Your pension on divorce

If your partner has a pension and you are worried that if you divorce or dissolve a civil partnership, you will not be entitled to this pension, don't worry.

Under the Pensions Act 1995 and the Welfare Reform & Pensions Act 1999, the courts have more powers to award you an interest in your partner's pension. The court can consider any benefits you might have received under your partner's pension scheme and which you will lose after the divorce.

The court can make a number of orders:

Pension Sharing Order
The courts have powers to make pension sharing/splitting orders. Pension sharing/splitting orders do not depend on the pension holder retiring before the order has effect. Instead, the pension fund can be split on the making of the order, and a percentage of the fund is put into a separate fund for you. This can be either with the same pension fund holders or with a new fundholder. This works well where the couples want a clean break.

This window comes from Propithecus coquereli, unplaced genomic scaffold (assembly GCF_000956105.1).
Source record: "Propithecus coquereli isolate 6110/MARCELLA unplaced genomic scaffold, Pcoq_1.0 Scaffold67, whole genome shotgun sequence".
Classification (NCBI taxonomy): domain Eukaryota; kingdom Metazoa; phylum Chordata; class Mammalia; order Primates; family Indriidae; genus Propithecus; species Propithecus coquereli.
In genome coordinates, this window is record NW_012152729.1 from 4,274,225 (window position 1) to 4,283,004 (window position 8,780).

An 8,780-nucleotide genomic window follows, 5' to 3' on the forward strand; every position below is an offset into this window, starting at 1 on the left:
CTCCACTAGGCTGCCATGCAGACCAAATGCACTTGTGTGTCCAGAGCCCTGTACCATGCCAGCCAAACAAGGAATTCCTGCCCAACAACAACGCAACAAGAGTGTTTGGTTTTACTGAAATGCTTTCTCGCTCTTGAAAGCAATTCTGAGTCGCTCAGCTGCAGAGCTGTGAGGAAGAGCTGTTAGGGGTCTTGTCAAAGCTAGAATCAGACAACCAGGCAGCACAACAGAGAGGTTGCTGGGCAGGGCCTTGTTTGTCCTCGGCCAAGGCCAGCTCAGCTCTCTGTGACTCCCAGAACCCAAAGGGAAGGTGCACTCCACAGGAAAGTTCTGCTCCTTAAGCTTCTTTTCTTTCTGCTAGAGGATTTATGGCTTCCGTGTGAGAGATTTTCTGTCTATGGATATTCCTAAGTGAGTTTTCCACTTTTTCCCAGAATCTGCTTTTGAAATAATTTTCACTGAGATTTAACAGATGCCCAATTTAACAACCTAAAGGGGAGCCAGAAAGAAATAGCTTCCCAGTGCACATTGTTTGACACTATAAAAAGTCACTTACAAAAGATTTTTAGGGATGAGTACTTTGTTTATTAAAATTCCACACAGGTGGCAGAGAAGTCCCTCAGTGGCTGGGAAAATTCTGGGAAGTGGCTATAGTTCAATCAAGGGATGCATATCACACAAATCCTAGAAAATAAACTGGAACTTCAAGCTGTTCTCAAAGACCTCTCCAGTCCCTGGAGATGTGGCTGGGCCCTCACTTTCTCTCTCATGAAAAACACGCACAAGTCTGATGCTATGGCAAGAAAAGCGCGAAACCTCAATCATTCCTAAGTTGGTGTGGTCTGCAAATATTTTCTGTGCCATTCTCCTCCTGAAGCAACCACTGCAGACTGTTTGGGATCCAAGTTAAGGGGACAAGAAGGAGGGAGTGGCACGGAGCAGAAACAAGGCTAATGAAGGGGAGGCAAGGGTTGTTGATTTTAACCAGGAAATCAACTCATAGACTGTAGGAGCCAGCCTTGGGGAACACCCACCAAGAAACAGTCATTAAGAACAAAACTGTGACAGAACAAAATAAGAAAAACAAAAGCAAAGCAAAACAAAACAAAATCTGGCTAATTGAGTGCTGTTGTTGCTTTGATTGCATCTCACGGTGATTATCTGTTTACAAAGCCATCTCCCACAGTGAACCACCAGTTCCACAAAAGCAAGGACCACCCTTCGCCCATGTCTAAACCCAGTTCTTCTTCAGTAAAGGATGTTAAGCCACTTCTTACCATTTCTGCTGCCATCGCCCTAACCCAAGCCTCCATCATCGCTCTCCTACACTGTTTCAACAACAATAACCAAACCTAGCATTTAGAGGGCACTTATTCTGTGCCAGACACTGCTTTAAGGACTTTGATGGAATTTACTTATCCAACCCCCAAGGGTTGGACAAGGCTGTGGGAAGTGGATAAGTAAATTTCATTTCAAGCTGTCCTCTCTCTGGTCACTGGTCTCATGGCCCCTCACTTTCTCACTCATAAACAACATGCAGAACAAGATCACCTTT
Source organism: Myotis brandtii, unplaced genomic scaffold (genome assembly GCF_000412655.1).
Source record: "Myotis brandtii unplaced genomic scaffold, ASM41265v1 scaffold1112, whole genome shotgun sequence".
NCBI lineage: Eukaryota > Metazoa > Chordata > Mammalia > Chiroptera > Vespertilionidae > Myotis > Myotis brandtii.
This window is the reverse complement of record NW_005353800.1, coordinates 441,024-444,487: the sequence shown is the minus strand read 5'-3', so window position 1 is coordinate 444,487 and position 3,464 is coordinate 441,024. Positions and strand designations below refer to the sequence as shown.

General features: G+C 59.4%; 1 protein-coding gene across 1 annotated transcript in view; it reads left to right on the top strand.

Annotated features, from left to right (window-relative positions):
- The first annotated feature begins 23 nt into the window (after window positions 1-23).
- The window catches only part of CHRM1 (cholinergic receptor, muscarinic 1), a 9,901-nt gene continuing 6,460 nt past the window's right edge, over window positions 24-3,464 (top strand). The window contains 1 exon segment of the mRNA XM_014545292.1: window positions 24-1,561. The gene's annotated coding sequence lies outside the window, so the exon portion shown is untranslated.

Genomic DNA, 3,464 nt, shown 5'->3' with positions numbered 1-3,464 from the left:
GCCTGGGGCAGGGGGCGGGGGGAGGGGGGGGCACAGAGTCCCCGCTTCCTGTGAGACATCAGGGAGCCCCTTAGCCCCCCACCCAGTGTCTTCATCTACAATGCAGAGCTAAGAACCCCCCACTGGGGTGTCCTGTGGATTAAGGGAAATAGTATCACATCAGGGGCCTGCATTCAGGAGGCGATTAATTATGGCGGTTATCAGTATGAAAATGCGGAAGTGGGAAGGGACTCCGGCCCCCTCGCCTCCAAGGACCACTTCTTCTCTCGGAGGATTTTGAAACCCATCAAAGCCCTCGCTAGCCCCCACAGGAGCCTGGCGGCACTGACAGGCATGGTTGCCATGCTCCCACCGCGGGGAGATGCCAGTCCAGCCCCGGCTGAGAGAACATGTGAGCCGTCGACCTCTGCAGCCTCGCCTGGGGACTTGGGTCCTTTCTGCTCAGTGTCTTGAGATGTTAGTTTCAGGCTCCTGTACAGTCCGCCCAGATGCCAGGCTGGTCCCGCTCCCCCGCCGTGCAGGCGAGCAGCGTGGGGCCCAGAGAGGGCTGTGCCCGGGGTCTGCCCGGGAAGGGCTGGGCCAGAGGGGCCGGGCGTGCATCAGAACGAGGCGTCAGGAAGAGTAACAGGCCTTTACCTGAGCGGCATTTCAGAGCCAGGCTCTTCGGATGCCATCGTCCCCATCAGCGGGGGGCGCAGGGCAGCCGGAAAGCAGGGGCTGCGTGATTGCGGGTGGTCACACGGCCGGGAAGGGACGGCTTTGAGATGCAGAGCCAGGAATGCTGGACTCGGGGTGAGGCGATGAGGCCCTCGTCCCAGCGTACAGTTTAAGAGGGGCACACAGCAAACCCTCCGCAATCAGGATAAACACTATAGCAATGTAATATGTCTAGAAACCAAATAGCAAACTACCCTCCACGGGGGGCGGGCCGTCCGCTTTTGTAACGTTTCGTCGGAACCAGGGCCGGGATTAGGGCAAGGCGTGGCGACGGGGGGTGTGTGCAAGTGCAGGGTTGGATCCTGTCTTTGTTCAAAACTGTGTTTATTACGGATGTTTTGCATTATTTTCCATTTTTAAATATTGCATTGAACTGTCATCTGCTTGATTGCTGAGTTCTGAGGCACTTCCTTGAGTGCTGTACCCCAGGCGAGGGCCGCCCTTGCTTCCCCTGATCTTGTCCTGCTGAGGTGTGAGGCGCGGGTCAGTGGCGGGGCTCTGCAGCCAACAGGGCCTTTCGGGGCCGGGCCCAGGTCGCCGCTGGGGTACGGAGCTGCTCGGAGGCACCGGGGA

Deferred Pension Sharing Order
If the pension is already being paid to one of the parties who has retired, the court can order that on the eventual retirement of the younger partner, part of the pension is paid to them.

Pension Offsetting
The pension is not altered or split, but the other party receives more of another asset, for example, more cash, or a larger share of the home etc. This again helps if the parties want a clean break.

Deferred Lump Sum Order
This is where both parties receive an agreed lump sum when the party with the pension retires.

Pension Attachment Order
Part of the pension or a lump sum from it is given to the other party when the partner with the pension retires. The court can specify an amount that should be paid to you when the pension becomes due as long as this is not more than the pension holder is entitled to. This is known as "earmarking".

 

Unmarried Couples - your rights

Relationships & Family Law

 

advertisement